Skip to main content

College hosts 3rd annual Cesar Chavez Behavioral Health Conference

March 09, 2007

Arizona State University’s College of Human Services will host the third annual Cesar Chavez Behavioral Health Conference, Friday, March 30, 8:00 a.m. to 5:30 p.m., at the West campus.

The conference is designed to recognize human rights icon Cesar Chavez and raise awareness about issues that impact minorities and disenfranchised populations that receive or are eligible to receive behavioral health services.

"The ability to delivery culturally grounded human services is absolutely essential when we look at the changing demography of our state,” says Michael Shafer, director of ASU’s Center for Applied Behavioral Health Policy, headquartered in the College of Human Services. “Numerous studies have documented the historical trends of racial and ethnic disproportionate representation within criminal justice, behavioral health, and other human service sectors. Other research has documented the relatively low rates of ethnic representation within the human service workforce.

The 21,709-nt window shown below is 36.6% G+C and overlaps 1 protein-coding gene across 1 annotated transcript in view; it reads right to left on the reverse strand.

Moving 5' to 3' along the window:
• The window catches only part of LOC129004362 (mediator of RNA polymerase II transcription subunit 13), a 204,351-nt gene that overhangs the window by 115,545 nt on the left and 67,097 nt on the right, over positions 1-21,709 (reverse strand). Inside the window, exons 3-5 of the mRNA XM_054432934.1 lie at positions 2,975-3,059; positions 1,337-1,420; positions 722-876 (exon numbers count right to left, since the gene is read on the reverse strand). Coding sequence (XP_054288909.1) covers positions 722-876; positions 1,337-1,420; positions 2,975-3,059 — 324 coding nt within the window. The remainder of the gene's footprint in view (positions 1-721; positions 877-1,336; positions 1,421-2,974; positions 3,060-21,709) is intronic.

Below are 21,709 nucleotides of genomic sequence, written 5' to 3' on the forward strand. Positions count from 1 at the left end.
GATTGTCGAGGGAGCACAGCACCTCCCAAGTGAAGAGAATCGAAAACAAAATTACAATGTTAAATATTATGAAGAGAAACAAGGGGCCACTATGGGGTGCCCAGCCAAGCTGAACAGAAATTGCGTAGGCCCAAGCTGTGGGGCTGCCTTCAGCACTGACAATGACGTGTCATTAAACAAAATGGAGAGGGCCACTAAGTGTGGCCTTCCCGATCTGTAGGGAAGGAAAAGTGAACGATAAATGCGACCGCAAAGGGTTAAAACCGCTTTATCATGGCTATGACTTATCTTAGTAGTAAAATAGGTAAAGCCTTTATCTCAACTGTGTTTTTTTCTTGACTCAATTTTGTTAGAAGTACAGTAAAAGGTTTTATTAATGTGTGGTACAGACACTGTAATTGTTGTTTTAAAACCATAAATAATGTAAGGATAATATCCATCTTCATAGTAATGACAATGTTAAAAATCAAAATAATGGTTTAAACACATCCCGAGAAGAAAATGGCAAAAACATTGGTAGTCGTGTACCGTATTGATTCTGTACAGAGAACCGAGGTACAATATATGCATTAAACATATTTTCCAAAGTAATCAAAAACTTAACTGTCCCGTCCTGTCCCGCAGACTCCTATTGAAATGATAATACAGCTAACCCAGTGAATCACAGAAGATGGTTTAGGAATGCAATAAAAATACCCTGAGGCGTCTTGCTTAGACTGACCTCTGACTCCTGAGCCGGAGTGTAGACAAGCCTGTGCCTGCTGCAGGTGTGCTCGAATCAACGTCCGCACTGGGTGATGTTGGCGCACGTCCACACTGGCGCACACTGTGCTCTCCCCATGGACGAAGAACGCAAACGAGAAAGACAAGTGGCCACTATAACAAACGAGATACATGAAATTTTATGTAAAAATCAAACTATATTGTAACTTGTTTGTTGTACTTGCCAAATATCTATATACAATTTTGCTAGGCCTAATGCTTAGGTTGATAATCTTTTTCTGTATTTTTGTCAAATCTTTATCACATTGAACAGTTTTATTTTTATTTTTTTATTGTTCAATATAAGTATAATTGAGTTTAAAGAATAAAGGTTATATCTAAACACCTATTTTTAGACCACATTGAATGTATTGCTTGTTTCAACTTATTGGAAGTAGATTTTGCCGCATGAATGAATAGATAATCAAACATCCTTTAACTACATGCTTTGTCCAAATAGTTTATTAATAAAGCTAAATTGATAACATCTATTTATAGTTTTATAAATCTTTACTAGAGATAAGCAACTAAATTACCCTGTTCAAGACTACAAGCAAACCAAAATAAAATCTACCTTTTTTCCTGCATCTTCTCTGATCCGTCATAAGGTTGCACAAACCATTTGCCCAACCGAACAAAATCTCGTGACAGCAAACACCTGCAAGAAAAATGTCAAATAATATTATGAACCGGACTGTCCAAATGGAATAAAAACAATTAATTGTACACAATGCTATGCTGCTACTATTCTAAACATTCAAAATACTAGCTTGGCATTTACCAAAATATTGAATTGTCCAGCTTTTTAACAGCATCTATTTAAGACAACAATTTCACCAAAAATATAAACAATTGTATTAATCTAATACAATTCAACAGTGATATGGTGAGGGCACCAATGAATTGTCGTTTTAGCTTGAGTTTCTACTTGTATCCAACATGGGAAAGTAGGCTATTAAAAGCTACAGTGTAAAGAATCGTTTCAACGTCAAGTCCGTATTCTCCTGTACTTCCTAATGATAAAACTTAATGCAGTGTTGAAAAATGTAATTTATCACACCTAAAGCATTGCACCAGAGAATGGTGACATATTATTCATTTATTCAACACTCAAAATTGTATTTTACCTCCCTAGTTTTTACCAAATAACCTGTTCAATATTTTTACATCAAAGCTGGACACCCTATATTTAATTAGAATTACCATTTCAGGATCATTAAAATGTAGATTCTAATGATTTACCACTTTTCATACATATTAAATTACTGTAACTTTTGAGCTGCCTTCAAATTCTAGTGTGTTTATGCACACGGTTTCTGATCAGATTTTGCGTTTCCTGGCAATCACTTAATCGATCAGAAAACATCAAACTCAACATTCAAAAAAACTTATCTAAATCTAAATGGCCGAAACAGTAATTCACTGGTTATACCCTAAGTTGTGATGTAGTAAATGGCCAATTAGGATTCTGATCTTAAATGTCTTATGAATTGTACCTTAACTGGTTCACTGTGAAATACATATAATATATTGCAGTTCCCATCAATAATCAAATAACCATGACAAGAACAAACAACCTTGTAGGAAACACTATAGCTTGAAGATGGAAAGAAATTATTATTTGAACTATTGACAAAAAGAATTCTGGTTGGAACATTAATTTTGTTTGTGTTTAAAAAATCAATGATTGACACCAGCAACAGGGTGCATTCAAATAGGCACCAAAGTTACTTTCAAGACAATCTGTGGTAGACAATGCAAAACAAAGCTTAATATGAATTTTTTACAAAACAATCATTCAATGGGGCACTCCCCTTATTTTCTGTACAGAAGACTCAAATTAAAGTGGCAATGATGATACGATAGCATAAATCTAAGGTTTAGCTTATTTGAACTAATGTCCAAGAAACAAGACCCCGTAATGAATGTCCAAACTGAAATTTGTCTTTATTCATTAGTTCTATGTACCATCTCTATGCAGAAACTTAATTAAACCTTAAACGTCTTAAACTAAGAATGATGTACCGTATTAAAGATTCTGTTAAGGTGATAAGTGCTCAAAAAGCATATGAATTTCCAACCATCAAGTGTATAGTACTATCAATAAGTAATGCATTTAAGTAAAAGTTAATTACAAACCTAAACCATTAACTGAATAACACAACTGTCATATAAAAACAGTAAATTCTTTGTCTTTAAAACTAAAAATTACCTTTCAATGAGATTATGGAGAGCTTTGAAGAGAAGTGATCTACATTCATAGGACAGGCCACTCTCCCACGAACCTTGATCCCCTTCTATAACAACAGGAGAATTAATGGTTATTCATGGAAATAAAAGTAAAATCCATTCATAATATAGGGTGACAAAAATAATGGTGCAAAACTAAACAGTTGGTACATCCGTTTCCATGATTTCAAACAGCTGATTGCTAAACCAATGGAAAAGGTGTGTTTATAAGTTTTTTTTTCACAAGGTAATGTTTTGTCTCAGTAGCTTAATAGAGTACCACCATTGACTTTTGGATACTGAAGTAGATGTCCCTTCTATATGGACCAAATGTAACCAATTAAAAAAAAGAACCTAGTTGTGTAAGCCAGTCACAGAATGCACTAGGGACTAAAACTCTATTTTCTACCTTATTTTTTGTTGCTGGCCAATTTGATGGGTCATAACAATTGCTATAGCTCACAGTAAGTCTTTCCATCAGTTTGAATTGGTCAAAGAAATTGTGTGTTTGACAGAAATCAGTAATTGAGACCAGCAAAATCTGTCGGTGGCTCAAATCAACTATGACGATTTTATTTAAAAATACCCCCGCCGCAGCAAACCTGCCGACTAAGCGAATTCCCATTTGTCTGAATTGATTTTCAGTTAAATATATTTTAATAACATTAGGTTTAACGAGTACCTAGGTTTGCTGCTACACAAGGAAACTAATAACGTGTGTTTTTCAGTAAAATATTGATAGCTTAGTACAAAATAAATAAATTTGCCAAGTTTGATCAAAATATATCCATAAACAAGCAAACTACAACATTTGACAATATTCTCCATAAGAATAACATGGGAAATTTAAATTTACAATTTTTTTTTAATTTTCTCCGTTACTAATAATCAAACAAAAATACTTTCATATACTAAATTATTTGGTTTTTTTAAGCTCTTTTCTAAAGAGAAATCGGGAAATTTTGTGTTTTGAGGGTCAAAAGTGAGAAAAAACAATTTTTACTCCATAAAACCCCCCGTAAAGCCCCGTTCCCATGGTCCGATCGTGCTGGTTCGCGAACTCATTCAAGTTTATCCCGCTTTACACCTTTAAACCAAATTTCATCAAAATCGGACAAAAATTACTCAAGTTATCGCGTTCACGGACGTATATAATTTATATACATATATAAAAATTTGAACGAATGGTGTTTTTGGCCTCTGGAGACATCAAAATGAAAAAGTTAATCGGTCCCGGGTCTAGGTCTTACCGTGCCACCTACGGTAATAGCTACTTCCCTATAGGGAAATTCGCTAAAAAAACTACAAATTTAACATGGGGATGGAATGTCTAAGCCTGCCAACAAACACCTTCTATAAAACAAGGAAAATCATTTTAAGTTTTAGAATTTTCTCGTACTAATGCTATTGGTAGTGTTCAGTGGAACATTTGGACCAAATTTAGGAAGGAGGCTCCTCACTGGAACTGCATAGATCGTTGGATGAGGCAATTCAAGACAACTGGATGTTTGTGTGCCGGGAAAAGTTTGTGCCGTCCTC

“It is our hope that through hosting this annual event, we can serve as a force of change in promoting greater cultural awareness among the behavioral health workforce of our state, as well as to attract individuals of color who are interested in pursuing a career in the human services through one of our college's many undergraduate and graduate degree offerings"

“Crossing Cultures, Achieving Wellness: Policy, Practice, and Passion in Working with Multicultural Communities” will feature keynote speakers Patricia Arredondo (ASU deputy vice president and university dean of student affairs, professor of counseling and counseling psychology) and Stanley Sue (U.C. Davis Distinguished Professor, psychology).

The sponsor of the conference is Phoenix-based TERROS, a Center for Applied Behavioral Health Policy partner for the past four years. During that time, the Center has helped the agency secure nearly $2 million from grants to be used to improve its behavioral health, prevention, education, and treatment services in the Valley.